The Woman Warrior Essay

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Donna Woodford is a doctoral candidate at Washington University and has written for a wide variety of academic journals and educational publishers. In the following essay she discusses how the theme of the power of language unites the stories that make up Kingston's autobiography.

Maxine Hong Kingston's autobiography, The Woman Warrior: Memoirs of a Girlhood among Ghosts, differs from most autobiographies in that it is not a first-person narration of the author's life. Rather, it is a form of nonfiction that, as Paul Mandelbaum says, "allows for—even thrives on—the vagaries of memory, translation, and point of view." Kingston tells her own life story by telling the stories of other women whose lives have impacted hers. This work of nonfiction is made up of memories, fantasies, and speculations about these women. In telling the stories of her mother, her aunts, the folk figure Fa...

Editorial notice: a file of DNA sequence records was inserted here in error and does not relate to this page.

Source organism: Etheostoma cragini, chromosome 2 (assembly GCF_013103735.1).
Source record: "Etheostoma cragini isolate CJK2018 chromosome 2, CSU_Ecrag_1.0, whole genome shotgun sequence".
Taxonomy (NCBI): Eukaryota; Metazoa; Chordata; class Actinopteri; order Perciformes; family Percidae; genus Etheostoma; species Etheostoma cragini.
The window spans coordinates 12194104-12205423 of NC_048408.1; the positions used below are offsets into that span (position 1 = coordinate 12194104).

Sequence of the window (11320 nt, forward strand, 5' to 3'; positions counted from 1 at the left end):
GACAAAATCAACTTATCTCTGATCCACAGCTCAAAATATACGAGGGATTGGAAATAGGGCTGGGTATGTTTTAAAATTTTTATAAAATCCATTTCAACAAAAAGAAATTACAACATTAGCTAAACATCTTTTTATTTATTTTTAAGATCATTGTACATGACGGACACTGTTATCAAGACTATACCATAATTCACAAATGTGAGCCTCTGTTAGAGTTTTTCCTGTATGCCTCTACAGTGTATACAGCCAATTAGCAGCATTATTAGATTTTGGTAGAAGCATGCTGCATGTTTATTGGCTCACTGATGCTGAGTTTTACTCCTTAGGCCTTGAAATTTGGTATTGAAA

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This section contains 1,927 words
(approx. 5 pages at 400 words per page)
Buy The Woman Warrior Study Guide
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The Woman Warrior from Gale. ©2005-2006 Thomson Gale, a part of the Thomson Corporation. All rights reserved.
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